The Bank of England’s Monetary Policy Committee (MPC) sets monetary policy to meet the 2% inflation target, and thereby helps to sustain growth and employment. In that context, its challenge over recent weeks has been to respond to the severe economic and financial disruption caused by the spread of Covid-19.
The spread of the disease and the measures that are likely to be needed to contain it have evolved significantly. The economic consequences of these developments are becoming more apparent and a very sharp reduction in activity is likely. Given the severity of that disruption, there is a risk of longer-term damage to the economy, especially if there are business failures on a large scale or significant increases in unemployment.
In the near term, many people will be unable to work for a period and others are adjusting their working arrangements. Many consumer-facing companies are now required to cease operations for a time, while other businesses have also needed to cease or scale back their activities. Household spending on social activities and other delayable forms of consumption is likely to decline materially. In an environment of heightened uncertainty, businesses are likely to postpone investment decisions. Exports are likely to weaken. These effects on economic activity will be offset partly by temporarily higher spending on essential goods and services. Nonetheless, business cashflows will be severely affected in a way that, without support measures, would threaten material numbers of businesses failing, and large and persistent rises in unemployment.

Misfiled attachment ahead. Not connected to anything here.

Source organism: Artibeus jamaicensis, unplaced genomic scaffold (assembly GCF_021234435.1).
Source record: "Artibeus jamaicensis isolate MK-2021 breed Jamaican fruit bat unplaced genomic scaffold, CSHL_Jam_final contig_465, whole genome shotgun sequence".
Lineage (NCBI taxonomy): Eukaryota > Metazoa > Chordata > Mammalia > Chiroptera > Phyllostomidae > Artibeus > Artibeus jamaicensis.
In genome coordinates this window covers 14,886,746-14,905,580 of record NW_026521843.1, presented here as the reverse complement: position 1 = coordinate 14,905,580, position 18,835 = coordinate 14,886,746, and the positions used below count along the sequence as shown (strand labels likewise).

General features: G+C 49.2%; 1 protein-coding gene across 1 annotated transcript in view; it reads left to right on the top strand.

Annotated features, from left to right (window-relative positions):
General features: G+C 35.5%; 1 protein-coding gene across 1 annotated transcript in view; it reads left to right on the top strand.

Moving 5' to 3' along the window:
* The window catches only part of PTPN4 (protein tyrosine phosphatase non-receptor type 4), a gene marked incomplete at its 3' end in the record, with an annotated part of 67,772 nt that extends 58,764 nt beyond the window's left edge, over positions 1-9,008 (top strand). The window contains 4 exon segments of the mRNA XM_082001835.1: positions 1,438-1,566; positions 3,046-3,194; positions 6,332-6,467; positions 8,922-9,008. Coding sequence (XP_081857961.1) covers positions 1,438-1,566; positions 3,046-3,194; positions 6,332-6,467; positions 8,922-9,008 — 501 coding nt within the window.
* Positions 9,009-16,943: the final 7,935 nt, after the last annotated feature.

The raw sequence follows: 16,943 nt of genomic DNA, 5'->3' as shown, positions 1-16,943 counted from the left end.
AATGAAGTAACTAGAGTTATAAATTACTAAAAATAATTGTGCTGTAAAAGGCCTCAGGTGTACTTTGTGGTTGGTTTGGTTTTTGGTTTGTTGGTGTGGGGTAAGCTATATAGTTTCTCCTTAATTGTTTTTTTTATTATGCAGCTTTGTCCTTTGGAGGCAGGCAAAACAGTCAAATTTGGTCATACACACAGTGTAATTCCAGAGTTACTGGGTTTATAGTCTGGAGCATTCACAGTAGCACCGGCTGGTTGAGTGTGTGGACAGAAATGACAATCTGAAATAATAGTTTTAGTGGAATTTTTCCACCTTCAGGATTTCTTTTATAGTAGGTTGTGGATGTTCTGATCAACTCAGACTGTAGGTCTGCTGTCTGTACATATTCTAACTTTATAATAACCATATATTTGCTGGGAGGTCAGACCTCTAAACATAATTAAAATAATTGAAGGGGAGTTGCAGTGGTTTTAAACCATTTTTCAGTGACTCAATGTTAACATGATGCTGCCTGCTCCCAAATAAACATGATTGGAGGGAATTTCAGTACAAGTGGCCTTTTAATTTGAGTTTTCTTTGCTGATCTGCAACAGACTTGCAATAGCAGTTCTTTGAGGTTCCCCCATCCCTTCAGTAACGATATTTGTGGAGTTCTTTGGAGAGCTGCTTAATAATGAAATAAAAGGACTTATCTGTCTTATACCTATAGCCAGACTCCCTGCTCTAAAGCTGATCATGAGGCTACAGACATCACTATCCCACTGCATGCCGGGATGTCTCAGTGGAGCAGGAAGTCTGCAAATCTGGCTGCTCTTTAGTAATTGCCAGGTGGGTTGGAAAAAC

There is little evidence as yet to assess the precise magnitude of the economic shock from Covid-19. It is probable that global GDP will fall sharply during the first half of this year. Unemployment is likely to rise rapidly across a range of economies, as suggested by early indicators.
In the United Kingdom, even before the introduction of the most recent social distancing measures, the composite flash output and expectation PMIs fell sharply in March to their all-time lowest levels, consistent with a material contraction in GDP. Other timely indicators of activity, such as footfall in shops and the number of flights, have also declined sharply.
There have been very significant moves in a range of financial market prices and implied volatilities have risen to historically elevated levels, with evidence of widespread disruption to market functioning. Risky asset prices have fallen and, in the period leading up to the MPC’s special meeting on 19 March, yields on longer-term government debt rose. Additional demand for US dollar liquidity contributed to disruption in dollar funding markets, and in other usually liquid markets. The sterling exchange rate has depreciated sharply.
Overall, UK and global financial conditions have tightened materially. All major central banks have set out wide-ranging policy responses that have helped to stabilise markets and improve liquidity in government bond markets.